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    What steps are required to set up SSL on a Voyager server?

    • Product: Voyager
    • Product Version: All
    • Relevant for Installation Type: Multi-Tenant Direct, Dedicated-Direct, Local, TotalCare

    Table of contents


    How would SSL be set up on a Voyager server?


    Customers are allowed to install SSL on their Voyager servers. The standard Voyager installation can be configured for this.

    For instructions on installing SSL using LetsEncrypt! see Can we install LetsEncrypt SSL certificate with Voyager

    Ex Libris does not provide support for Voyager SSL. The steps outlined below are meant as advisement on how this procedure may be accomplished. Note that exact steps may vary depending on local hardware and other variables.

    Note that implementing SSL may require outgoing http links from WebVoyage to be changed to https. An example might be found in the /jscripts/googleBooksAvail.js file. Otherwise the browser may throw errors or warnings that say something like "Only secure content is displayed." or "This request has been blocked; the content must be served over HTTPS."

    Set up directories and initial configuration on Voyager server
    1. SSH/telnet to server as root
    2. Create directory for Secure Certificate information.

    mkdir /m1/shared/apache2/conf/tls
    chmod 700 /m1/shared/apache2/conf/tls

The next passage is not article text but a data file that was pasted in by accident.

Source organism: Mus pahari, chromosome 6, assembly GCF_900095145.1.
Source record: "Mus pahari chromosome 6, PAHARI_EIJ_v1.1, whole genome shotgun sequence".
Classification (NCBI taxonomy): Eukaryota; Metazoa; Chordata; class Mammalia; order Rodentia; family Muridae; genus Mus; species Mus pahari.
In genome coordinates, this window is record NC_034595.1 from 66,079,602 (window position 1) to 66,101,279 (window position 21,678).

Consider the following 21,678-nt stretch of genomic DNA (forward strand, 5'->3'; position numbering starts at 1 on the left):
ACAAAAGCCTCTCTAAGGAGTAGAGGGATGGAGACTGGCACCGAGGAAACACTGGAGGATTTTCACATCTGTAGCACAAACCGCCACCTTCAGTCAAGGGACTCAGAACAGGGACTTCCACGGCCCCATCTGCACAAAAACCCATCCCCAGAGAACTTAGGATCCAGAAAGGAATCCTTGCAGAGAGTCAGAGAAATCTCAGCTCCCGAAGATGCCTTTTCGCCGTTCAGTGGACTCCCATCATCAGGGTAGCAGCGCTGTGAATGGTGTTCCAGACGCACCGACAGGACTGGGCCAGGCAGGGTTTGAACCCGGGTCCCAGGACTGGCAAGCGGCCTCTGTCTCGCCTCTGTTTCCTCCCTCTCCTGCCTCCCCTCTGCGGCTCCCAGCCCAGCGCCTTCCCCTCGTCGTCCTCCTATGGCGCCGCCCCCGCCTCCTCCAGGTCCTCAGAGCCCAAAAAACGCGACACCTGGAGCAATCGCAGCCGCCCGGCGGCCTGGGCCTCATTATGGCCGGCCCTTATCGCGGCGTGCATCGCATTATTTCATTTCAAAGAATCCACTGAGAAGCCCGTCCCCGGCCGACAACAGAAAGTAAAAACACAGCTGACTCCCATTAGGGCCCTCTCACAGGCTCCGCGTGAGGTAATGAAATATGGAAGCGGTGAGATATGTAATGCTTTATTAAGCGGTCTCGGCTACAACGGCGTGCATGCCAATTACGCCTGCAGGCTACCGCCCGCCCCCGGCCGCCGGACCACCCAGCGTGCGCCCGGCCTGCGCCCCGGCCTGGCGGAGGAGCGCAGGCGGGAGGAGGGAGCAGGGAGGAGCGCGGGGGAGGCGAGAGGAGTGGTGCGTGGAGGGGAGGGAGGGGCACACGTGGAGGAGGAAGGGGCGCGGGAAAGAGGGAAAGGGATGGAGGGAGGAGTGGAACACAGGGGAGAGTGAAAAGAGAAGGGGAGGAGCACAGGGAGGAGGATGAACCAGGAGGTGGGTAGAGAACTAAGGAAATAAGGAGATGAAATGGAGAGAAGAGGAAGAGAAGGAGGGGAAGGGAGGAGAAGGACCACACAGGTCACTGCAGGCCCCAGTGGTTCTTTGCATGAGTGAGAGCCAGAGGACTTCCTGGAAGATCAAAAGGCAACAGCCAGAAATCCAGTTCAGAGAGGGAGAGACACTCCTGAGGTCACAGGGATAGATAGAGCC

1. Create directory for SSL session cache.

    mkdir -p /var/cache/apache2
    chmod 700 /var/cache/apache2


    1. Start process of creating encryption key and certificate signing request (CSR):

    /m1/shared/openssl/bin/openssl req -newkey rsa:2048-nodes \

       -keyout /m1/shared/apache2/conf/tls/server.key \

       -out /m1/shared/apache2/conf/tls/server.csr

    1. Enter data when command prompts for it
      1. Country Name (2 letter code) - This is ISO Alpha-2 Country code for your country:
        • US (United States)
        • GB (United Kingdom)
        • AU (Australia)
        • NZ (New Zealand)
        • FI (Finland)
        • CA (Canada)
      2. State or Province Name (full name). This is the full name of your state or province, e.g. Illinois
      3. Locality Name (typically city), e.g. Des Plaines
      4. Organization Name, e.g. Ex Libris Group
      5. Organizational Unit Name, e.g. Voyager Support
      6. Common Name - This is the DNS name that your users will be connecting to the server with, e.g.
      7. E-mail Address - The name of the administrative contact for the certificate (your e-mail address)
      8. Challenge password: This is a password that your Secure Certificate provider may use to authenticate you
      9. An optional company name: press enter here
    2. Print the certificate signing request to the screen: cat /m1/shared/apache2/conf/tls/server.csrThe output will look something like this:
    Purchase certificate and add to Voyager server
    1. Purchase SSL certificate from certificate provider.
    2. Copy and paste contents of /m1/shared/apache2/conf/tls/server.csr (from Step 6 in previous section) in field provided for CSR (Certificate Signing Request). The Certificate Provider will evaluate request and send a new SSL certificate file. There will also typically be a SSL CA Certificate provided.
    3. Save the certificate file to your server as /m1/shared/apache2/conf/tls/server.crt.
    4. If provided, save the SSL CA Certificate as /m1/shared/apache2/conf/tls/provider.crt
    Configure Apache for SSL
    1. As root on the server where certificate(s) saved, configure Apache:

    cd /m1/shared/apache2/conf/modules.conf
    mv mod_ssl.CONF mod_ssl.conf

    If no mod_ssl.CONF exists in the above location, try:

    cd /m1/shared/apache2/
    mv mod_ssl.CONF /m1/shared/apache2/conf/modules.conf/mod_ssl.conf